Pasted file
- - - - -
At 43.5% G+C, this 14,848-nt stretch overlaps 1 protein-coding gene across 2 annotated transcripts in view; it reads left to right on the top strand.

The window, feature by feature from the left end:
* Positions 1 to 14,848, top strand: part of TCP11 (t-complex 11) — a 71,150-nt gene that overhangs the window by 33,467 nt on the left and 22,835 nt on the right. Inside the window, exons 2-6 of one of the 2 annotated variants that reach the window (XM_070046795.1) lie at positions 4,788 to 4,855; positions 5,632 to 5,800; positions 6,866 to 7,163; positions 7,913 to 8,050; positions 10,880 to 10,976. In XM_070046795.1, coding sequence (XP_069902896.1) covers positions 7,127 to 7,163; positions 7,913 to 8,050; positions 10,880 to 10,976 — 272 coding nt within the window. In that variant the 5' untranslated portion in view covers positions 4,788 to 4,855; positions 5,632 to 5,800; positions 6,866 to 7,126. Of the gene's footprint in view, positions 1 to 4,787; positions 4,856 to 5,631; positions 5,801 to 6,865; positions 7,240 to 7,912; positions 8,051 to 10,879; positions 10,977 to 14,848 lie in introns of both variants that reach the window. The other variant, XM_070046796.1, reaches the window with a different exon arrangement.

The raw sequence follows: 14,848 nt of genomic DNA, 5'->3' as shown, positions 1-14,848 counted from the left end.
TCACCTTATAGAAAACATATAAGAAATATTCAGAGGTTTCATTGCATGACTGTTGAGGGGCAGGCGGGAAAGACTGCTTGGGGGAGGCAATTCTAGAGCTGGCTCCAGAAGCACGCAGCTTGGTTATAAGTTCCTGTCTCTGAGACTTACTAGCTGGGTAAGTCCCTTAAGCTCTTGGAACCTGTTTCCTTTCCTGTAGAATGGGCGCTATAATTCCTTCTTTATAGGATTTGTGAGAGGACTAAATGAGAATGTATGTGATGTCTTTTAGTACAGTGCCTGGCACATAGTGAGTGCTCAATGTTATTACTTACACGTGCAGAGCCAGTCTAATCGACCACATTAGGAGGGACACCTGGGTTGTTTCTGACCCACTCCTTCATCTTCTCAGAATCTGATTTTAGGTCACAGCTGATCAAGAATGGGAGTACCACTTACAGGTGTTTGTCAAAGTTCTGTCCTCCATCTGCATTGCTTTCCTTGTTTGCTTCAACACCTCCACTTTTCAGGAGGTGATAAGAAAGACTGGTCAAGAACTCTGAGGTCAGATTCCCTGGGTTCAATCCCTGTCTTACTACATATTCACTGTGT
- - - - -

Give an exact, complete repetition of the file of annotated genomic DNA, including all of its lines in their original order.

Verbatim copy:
At 43.5% G+C, this 14,848-nt stretch overlaps 1 protein-coding gene across 2 annotated transcripts in view; it reads left to right on the top strand.

The window, feature by feature from the left end:
* Positions 1 to 14,848, top strand: part of TCP11 (t-complex 11) — a 71,150-nt gene that overhangs the window by 33,467 nt on the left and 22,835 nt on the right. Inside the window, exons 2-6 of one of the 2 annotated variants that reach the window (XM_070046795.1) lie at positions 4,788 to 4,855; positions 5,632 to 5,800; positions 6,866 to 7,163; positions 7,913 to 8,050; positions 10,880 to 10,976. In XM_070046795.1, coding sequence (XP_069902896.1) covers positions 7,127 to 7,163; positions 7,913 to 8,050; positions 10,880 to 10,976 — 272 coding nt within the window. In that variant the 5' untranslated portion in view covers positions 4,788 to 4,855; positions 5,632 to 5,800; positions 6,866 to 7,126. Of the gene's footprint in view, positions 1 to 4,787; positions 4,856 to 5,631; positions 5,801 to 6,865; positions 7,240 to 7,912; positions 8,051 to 10,879; positions 10,977 to 14,848 lie in introns of both variants that reach the window. The other variant, XM_070046796.1, reaches the window with a different exon arrangement.

The raw sequence follows: 14,848 nt of genomic DNA, 5'->3' as shown, positions 1-14,848 counted from the left end.
TCACCTTATAGAAAACATATAAGAAATATTCAGAGGTTTCATTGCATGACTGTTGAGGGGCAGGCGGGAAAGACTGCTTGGGGGAGGCAATTCTAGAGCTGGCTCCAGAAGCACGCAGCTTGGTTATAAGTTCCTGTCTCTGAGACTTACTAGCTGGGTAAGTCCCTTAAGCTCTTGGAACCTGTTTCCTTTCCTGTAGAATGGGCGCTATAATTCCTTCTTTATAGGATTTGTGAGAGGACTAAATGAGAATGTATGTGATGTCTTTTAGTACAGTGCCTGGCACATAGTGAGTGCTCAATGTTATTACTTACACGTGCAGAGCCAGTCTAATCGACCACATTAGGAGGGACACCTGGGTTGTTTCTGACCCACTCCTTCATCTTCTCAGAATCTGATTTTAGGTCACAGCTGATCAAGAATGGGAGTACCACTTACAGGTGTTTGTCAAAGTTCTGTCCTCCATCTGCATTGCTTTCCTTGTTTGCTTCAACACCTCCACTTTTCAGGAGGTGATAAGAAAGACTGGTCAAGAACTCTGAGGTCAGATTCCCTGGGTTCAATCCCTGTCTTACTACATATTCACTGTGT